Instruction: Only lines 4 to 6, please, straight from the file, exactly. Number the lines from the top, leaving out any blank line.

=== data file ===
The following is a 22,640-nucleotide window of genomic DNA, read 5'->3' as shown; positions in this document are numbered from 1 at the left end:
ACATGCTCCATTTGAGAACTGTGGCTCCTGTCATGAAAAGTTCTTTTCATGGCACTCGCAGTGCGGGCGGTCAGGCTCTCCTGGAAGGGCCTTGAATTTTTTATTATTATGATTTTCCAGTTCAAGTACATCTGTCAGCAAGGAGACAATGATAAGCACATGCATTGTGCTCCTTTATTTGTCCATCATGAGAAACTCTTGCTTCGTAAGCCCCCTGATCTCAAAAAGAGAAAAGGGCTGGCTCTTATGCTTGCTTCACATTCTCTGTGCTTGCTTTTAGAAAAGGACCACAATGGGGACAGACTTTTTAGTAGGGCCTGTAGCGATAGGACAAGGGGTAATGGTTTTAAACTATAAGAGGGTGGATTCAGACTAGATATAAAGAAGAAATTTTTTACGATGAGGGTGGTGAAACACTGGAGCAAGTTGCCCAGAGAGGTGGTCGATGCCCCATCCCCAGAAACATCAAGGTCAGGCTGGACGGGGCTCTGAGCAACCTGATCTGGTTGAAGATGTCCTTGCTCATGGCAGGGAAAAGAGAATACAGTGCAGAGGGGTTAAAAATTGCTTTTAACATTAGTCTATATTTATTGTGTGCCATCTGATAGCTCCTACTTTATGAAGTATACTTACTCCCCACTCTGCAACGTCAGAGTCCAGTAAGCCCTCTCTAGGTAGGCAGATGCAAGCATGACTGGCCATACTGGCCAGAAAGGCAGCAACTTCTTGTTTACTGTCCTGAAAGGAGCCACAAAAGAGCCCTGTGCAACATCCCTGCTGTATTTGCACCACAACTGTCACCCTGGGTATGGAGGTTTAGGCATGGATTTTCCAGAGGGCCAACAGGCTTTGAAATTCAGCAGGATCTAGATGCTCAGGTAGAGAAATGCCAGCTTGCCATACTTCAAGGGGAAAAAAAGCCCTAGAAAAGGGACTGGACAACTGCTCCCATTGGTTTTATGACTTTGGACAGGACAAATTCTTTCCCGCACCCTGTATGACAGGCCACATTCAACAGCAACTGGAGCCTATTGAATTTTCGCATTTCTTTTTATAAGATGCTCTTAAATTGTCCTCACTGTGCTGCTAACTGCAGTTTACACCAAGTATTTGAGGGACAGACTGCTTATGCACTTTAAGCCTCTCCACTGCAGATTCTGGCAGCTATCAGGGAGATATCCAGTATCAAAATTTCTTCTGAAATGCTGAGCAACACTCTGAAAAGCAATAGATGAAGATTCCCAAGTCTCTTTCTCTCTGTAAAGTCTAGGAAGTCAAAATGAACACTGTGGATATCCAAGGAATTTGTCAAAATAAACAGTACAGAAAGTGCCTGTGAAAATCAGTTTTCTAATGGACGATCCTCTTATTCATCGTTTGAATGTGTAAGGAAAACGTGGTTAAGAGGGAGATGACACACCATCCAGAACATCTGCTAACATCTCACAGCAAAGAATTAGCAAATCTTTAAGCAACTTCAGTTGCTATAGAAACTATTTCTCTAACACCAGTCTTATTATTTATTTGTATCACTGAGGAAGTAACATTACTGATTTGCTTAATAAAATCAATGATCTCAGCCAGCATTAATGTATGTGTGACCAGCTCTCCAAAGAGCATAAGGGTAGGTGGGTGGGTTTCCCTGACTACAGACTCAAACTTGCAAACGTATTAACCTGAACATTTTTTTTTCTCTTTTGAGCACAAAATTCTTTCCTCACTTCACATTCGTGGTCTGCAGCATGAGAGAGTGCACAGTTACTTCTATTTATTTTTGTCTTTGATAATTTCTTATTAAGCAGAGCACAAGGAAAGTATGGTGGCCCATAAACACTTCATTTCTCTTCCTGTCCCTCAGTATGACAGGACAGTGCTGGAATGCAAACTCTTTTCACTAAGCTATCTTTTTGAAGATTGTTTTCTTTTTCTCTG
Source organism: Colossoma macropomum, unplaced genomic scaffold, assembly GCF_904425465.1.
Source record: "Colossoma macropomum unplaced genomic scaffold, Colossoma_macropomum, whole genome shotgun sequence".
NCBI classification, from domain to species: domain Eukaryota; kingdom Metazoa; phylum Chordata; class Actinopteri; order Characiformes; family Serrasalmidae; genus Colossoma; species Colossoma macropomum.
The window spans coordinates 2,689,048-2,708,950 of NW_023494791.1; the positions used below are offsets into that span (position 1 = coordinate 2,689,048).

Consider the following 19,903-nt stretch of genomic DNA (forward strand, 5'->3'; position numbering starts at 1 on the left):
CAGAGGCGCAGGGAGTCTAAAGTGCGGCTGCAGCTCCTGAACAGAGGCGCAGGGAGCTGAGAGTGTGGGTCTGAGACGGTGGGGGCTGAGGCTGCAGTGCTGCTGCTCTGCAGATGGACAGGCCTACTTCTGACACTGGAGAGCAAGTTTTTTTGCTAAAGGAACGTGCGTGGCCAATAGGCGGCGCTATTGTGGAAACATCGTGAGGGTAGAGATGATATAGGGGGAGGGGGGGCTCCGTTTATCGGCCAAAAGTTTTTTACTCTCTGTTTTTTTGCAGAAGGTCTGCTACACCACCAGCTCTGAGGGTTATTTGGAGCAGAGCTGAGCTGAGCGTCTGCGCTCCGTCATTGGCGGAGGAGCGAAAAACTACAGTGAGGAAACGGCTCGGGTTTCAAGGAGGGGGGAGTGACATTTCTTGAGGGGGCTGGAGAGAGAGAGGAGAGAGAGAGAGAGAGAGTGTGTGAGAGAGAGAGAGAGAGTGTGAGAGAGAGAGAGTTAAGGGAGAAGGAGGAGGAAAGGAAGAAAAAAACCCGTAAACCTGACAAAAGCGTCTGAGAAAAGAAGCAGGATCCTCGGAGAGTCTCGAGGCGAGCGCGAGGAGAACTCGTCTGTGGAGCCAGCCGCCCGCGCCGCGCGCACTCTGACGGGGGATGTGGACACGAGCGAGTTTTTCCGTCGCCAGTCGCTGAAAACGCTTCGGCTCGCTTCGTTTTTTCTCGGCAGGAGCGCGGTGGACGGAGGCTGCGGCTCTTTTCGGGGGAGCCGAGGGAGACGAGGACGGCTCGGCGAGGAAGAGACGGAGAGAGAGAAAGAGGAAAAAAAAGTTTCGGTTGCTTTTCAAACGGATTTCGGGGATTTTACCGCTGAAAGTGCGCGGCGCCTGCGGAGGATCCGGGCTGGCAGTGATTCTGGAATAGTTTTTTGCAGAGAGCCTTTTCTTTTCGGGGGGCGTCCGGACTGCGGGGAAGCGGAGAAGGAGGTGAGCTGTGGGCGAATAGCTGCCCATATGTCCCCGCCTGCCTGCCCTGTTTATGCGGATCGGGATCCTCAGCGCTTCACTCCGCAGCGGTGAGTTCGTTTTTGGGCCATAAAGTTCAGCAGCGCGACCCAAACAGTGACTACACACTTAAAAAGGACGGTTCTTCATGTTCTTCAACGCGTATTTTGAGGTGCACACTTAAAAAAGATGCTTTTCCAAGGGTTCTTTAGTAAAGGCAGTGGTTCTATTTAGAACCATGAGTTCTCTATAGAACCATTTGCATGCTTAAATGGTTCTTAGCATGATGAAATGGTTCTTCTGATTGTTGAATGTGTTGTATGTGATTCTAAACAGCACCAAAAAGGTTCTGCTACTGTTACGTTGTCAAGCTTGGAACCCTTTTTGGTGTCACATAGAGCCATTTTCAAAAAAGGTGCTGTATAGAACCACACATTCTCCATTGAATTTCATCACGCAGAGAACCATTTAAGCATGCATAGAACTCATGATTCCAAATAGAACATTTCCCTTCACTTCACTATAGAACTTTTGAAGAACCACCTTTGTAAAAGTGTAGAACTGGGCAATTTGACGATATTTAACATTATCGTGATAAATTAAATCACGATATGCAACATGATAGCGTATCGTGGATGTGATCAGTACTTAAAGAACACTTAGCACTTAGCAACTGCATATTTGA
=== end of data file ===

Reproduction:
Source record: "Colossoma macropomum unplaced genomic scaffold, Colossoma_macropomum, whole genome shotgun sequence".
NCBI classification, from domain to species: domain Eukaryota; kingdom Metazoa; phylum Chordata; class Actinopteri; order Characiformes; family Serrasalmidae; genus Colossoma; species Colossoma macropomum.
The window spans coordinates 2,689,048-2,708,950 of NW_023494791.1; the positions used below are offsets into that span (position 1 = coordinate 2,689,048).